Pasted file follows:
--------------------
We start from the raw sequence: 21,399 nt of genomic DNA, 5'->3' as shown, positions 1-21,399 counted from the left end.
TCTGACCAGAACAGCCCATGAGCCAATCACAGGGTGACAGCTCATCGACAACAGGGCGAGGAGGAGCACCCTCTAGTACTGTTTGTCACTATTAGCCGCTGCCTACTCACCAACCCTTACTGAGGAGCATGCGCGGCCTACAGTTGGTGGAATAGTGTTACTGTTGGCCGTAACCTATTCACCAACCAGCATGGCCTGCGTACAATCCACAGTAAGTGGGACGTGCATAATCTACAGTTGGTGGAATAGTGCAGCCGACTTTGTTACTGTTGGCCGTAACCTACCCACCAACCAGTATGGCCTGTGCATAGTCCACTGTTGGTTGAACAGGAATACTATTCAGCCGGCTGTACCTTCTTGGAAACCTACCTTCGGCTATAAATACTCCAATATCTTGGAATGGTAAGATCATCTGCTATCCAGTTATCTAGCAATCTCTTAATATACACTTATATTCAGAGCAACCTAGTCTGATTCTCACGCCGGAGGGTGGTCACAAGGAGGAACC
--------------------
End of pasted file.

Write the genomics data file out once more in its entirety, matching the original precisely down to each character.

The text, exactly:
We start from the raw sequence: 21,399 nt of genomic DNA, 5'->3' as shown, positions 1-21,399 counted from the left end.
TCTGACCAGAACAGCCCATGAGCCAATCACAGGGTGACAGCTCATCGACAACAGGGCGAGGAGGAGCACCCTCTAGTACTGTTTGTCACTATTAGCCGCTGCCTACTCACCAACCCTTACTGAGGAGCATGCGCGGCCTACAGTTGGTGGAATAGTGTTACTGTTGGCCGTAACCTATTCACCAACCAGCATGGCCTGCGTACAATCCACAGTAAGTGGGACGTGCATAATCTACAGTTGGTGGAATAGTGCAGCCGACTTTGTTACTGTTGGCCGTAACCTACCCACCAACCAGTATGGCCTGTGCATAGTCCACTGTTGGTTGAACAGGAATACTATTCAGCCGGCTGTACCTTCTTGGAAACCTACCTTCGGCTATAAATACTCCAATATCTTGGAATGGTAAGATCATCTGCTATCCAGTTATCTAGCAATCTCTTAATATACACTTATATTCAGAGCAACCTAGTCTGATTCTCACGCCGGAGGGTGGTCACAAGGAGGAACC